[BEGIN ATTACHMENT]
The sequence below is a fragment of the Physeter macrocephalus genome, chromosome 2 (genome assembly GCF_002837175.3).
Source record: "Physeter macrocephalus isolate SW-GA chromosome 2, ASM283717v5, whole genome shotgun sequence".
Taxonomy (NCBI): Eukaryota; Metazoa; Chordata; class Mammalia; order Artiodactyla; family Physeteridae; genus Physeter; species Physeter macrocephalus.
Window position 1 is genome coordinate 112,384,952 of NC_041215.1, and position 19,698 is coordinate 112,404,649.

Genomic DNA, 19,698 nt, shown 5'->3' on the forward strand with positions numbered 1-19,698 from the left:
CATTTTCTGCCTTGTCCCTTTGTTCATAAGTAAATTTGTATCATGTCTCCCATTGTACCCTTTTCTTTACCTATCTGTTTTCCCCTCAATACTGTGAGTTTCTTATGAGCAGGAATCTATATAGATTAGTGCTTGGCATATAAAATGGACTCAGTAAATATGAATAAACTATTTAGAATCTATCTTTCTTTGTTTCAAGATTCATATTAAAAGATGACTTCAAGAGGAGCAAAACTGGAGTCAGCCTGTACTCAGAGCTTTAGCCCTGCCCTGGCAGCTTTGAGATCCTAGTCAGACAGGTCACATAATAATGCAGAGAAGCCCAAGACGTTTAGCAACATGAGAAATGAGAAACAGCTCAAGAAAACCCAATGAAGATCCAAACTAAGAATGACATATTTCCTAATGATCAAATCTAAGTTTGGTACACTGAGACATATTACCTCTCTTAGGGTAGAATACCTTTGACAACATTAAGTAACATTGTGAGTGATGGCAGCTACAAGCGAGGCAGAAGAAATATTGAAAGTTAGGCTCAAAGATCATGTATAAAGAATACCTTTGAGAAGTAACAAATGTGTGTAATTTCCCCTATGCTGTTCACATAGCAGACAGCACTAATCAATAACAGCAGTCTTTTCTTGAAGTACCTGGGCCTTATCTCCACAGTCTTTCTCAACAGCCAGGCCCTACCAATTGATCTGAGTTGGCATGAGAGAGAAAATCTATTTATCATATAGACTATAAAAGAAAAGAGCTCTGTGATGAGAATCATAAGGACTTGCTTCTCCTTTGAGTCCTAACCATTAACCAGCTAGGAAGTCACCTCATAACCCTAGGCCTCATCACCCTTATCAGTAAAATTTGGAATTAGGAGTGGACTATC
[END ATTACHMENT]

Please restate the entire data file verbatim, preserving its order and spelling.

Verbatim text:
The sequence below is a fragment of the Physeter macrocephalus genome, chromosome 2 (genome assembly GCF_002837175.3).
Source record: "Physeter macrocephalus isolate SW-GA chromosome 2, ASM283717v5, whole genome shotgun sequence".
Taxonomy (NCBI): Eukaryota; Metazoa; Chordata; class Mammalia; order Artiodactyla; family Physeteridae; genus Physeter; species Physeter macrocephalus.
Window position 1 is genome coordinate 112,384,952 of NC_041215.1, and position 19,698 is coordinate 112,404,649.

Genomic DNA, 19,698 nt, shown 5'->3' on the forward strand with positions numbered 1-19,698 from the left:
CATTTTCTGCCTTGTCCCTTTGTTCATAAGTAAATTTGTATCATGTCTCCCATTGTACCCTTTTCTTTACCTATCTGTTTTCCCCTCAATACTGTGAGTTTCTTATGAGCAGGAATCTATATAGATTAGTGCTTGGCATATAAAATGGACTCAGTAAATATGAATAAACTATTTAGAATCTATCTTTCTTTGTTTCAAGATTCATATTAAAAGATGACTTCAAGAGGAGCAAAACTGGAGTCAGCCTGTACTCAGAGCTTTAGCCCTGCCCTGGCAGCTTTGAGATCCTAGTCAGACAGGTCACATAATAATGCAGAGAAGCCCAAGACGTTTAGCAACATGAGAAATGAGAAACAGCTCAAGAAAACCCAATGAAGATCCAAACTAAGAATGACATATTTCCTAATGATCAAATCTAAGTTTGGTACACTGAGACATATTACCTCTCTTAGGGTAGAATACCTTTGACAACATTAAGTAACATTGTGAGTGATGGCAGCTACAAGCGAGGCAGAAGAAATATTGAAAGTTAGGCTCAAAGATCATGTATAAAGAATACCTTTGAGAAGTAACAAATGTGTGTAATTTCCCCTATGCTGTTCACATAGCAGACAGCACTAATCAATAACAGCAGTCTTTTCTTGAAGTACCTGGGCCTTATCTCCACAGTCTTTCTCAACAGCCAGGCCCTACCAATTGATCTGAGTTGGCATGAGAGAGAAAATCTATTTATCATATAGACTATAAAAGAAAAGAGCTCTGTGATGAGAATCATAAGGACTTGCTTCTCCTTTGAGTCCTAACCATTAACCAGCTAGGAAGTCACCTCATAACCCTAGGCCTCATCACCCTTATCAGTAAAATTTGGAATTAGGAGTGGACTATC